Perhaps people innately need to have something or someone in their journey through life. Perhaps the ultimate goal of existing harmoniously is to seek companionship of some form or other, be it human or another form of relationship. Those who genuinely seek solace have accepted that being alone is what works best for them. They are quite happy to detach themselves from others. But some are led by circumstance to a life of isolation through no desire nor preference. Many unfortunate souls seek it through substance addiction, when they realise that human interaction is beyond their control, and their only alternative is to create a substitute shoulder to cry on.
If we truly are a species that relies heavily on the need to relate to others, then one can understand to some extent the pain of bereavement. If we become reliant on how others perceive us, as Cooley demonstrated in ‘Human Nature and the Social Order (1902) then our very identity is intertwined with the deceased, making the loss a deep and personal one. In effect we lose a major segment of our very own self-concept, and relying on our own true self can be a very daunting experience. For a majority of the time in grief we are still bonded to the deceased. We still feel the need to be connected to them to avoid any possible feelings, such as guilt. Here begins the real battle between the true self and the self-concept, contesting for the right to experience the necessary feelings that would appease both the memory of the deceased and the future actions of the survivor.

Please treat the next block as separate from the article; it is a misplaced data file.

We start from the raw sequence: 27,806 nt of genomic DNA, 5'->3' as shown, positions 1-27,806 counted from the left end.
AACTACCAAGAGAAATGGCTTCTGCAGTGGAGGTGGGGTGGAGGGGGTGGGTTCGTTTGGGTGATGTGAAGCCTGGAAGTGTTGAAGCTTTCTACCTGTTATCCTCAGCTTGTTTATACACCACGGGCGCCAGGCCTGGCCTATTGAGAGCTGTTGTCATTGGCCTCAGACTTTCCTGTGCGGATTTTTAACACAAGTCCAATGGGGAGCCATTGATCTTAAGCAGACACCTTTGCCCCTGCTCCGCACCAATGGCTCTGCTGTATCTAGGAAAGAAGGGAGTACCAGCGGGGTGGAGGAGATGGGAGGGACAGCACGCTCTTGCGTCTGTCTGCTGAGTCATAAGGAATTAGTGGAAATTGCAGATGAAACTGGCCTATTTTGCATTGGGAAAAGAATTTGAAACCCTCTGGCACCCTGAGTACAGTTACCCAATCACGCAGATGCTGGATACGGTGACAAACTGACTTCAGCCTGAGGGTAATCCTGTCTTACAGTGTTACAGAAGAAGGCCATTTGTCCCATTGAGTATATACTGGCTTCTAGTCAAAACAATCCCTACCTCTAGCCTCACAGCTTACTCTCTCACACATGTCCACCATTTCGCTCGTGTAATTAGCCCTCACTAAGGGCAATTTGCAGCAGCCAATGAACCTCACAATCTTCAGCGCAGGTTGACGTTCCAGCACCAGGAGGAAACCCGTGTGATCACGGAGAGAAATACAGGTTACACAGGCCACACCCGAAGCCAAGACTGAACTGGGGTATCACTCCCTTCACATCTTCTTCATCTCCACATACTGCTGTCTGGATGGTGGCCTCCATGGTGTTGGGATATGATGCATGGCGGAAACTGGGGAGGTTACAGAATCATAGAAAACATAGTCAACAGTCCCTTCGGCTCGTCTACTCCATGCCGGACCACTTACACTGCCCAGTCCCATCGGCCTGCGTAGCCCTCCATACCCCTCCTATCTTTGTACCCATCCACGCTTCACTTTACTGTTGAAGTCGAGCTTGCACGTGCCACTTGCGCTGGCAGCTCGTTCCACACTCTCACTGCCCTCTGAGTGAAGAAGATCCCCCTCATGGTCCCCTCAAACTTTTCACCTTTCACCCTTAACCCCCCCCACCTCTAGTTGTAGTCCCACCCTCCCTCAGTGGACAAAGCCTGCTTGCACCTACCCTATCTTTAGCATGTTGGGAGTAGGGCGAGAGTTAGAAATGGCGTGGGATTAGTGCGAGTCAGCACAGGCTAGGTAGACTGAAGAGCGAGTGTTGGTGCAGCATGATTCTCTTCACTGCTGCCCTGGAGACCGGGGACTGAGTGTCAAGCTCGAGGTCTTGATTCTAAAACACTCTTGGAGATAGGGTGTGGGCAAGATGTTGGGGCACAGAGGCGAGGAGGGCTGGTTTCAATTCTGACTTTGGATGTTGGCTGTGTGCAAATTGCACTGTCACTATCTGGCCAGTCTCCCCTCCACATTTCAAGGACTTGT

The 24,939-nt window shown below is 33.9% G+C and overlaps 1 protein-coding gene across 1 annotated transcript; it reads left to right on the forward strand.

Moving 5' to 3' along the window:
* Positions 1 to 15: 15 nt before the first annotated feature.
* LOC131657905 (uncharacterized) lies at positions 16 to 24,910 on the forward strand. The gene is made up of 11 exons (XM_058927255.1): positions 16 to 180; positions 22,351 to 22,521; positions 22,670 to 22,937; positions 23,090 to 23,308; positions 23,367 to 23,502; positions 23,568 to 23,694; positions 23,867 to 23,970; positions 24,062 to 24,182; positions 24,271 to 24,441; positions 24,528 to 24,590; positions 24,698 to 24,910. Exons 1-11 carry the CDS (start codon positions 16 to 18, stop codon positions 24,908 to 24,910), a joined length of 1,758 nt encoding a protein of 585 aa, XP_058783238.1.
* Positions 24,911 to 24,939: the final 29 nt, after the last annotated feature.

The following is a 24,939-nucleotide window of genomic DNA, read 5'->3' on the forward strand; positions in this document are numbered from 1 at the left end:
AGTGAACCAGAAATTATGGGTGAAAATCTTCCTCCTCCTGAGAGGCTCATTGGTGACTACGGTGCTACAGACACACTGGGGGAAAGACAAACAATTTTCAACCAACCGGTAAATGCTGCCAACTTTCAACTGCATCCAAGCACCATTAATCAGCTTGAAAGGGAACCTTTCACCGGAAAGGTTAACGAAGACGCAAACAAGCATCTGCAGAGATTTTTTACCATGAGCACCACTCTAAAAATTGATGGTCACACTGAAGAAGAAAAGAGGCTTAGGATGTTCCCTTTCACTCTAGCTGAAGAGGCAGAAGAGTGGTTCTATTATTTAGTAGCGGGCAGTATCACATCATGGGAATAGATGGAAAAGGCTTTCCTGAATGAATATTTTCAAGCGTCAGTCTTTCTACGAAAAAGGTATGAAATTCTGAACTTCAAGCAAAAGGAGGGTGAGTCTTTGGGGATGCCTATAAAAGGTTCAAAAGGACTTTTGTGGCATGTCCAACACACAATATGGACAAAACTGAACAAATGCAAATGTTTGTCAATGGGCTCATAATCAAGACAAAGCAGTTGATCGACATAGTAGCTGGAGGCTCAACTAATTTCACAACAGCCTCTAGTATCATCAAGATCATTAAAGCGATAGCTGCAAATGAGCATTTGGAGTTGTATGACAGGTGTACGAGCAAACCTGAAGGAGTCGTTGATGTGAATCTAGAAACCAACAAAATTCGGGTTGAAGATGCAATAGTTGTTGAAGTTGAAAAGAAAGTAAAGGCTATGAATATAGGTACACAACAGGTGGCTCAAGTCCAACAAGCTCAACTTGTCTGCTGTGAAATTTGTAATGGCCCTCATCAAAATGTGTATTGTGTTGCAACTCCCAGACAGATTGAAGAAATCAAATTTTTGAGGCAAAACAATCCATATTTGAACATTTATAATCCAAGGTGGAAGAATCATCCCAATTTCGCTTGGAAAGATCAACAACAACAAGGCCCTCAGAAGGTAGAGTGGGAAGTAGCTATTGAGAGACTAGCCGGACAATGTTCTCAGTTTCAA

The grieving that occurs is for the bereaved as much as it is for the deceased, a self-concept fragmented and never to be re-attached to form the comfortable wholeness that existed previously. How life used to be can never be reclaimed and being alone, possibly for the remaining years, without the deceased is a prospect that is different to any other type of loneliness. One must accept the reality of this particular loneliness before moving on to another significant relationship.